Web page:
PLAYA VISTA, Calif. – Soon enough, Lamar Odom is going to make his point. Or his detractors are going to make theirs.
Ever since the Clippers traded for the 6-foot-10 Odom last June 29, the question has always been, which Odom are they getting?
“For the record, I think I’ll be the Lamar of 2010,” Odom said Monday after taking part in his first practice in two weeks. “That’s the Lamar you’re going to get.”
After he slogged his way through last season with the Dallas Mavericks, who finally sent him home in April, there are still plenty of skeptics who wonder if Odom is capable of returning to his 2010-11 form, when he won the NBA’s Sixth Man of the Year award with the Lakers.
Clippers fans might find out Wednesday night at Staples Center when the team opens the regular season against the Memphis Grizzlies, the team it beat in the first round of the playoffs.
Odom hasn’t played since Oct. 14 because of a bone bruise in his left knee in addition to weight and conditioning concerns, but he said it’s possible he could play in the opener. He left the final decision up to trainer Jasen Powell.
Odom took part in about half of the team’s practice session and later dismissed any talk about weight or conditioning issues. Vinny Del Negro never mentioned them.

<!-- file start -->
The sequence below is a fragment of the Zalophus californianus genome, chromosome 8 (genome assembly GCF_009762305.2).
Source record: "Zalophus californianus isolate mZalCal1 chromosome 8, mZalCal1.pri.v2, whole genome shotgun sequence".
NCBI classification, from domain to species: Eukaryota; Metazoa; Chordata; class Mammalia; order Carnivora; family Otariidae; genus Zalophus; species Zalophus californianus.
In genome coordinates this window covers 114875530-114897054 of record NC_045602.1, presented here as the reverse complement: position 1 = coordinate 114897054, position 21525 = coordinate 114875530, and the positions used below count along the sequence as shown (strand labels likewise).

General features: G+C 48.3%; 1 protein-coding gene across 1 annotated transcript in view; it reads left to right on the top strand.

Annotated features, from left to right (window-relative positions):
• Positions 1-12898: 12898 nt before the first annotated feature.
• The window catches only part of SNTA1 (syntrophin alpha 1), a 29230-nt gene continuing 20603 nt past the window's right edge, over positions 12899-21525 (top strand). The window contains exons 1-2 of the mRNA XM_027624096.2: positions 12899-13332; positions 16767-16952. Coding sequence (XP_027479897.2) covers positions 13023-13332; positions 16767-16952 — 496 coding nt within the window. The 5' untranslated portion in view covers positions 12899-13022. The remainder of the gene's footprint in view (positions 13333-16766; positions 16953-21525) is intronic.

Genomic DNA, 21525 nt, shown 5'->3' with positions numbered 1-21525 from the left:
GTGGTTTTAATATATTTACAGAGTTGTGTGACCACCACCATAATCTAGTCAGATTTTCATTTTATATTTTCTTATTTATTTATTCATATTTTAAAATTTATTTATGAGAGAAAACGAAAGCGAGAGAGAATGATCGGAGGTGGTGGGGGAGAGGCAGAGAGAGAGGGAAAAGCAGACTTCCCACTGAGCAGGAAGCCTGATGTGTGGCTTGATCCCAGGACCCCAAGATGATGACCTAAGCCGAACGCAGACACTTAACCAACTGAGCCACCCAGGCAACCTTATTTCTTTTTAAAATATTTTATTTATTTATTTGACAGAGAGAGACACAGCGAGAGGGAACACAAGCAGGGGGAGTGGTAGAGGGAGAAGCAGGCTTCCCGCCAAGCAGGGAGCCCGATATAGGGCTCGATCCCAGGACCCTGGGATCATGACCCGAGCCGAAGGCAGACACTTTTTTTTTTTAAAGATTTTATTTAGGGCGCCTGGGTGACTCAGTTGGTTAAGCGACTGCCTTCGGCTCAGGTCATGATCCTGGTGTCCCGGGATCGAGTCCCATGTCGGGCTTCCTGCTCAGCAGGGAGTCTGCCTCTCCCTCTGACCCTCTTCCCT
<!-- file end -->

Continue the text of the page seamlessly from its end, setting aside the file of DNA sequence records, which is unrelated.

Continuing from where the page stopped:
“It was good to see him out there,” Del Negro said. “We’ll see how he feels tomorrow. He didn’t do everything. (He did) some things. He said he felt good.”
More practice time will allow Odom, who has played in just three preseason games, to acclimate himself to his role and his new teammates. Once he’s up to speed, he’ll be a primary reserve and backup to Blake Griffin and center DeAndre Jordan.
“He has so much versatility,” Del Negro said. “It’s one of his strengths. We’ll use him in different areas. But first thing, we’ve got to get him out there and get him accustomed to the ‘four’ position, and as he learns things offensively and defensively, his versatility will show by the way he plays.”
Odom, who turns 33 next week, understands he has doubters. But he said he’s not out to prove anyone wrong, that it’s his competitive nature that drives him.
“I’m a professional competitor,” he said. “If it was chess, I’d want to beat you. If it was a debate, I’d want to beat you. I compete for a living. That’s what I do.
“I compete against myself. It’s what I’ve done since I can remember. So having something to prove to myself, that’s old. If you and me were to race right now, I’d knock you down to try to beat you.”
That doesn’t sound much like the Odom who showed little passion for the game while in Dallas. He played in just 50 games last season, shot 35 percent from the field and averaged a career-low 6.6 points. His heart and his mind clearly were not with him.
Monday, he joked that he would be “the old Lamar, not the Dallas Lamar,” and seemed surprised that anyone would question his commitment. He rattled off some of his awards, including all-rookie team and Sixth Man.
“When I look at my resume,” he said, “I see some really solid stuff.”
But the Clippers are only concerned with what he does now. After finally practicing, it’s possible his season might start on time.
“I looked awesome,” he said of Monday’s workout, smiling. “To prove to all the doubters, I was hitting shots, throwing the ball in backwards. I hit a skyhook today, right in their face.”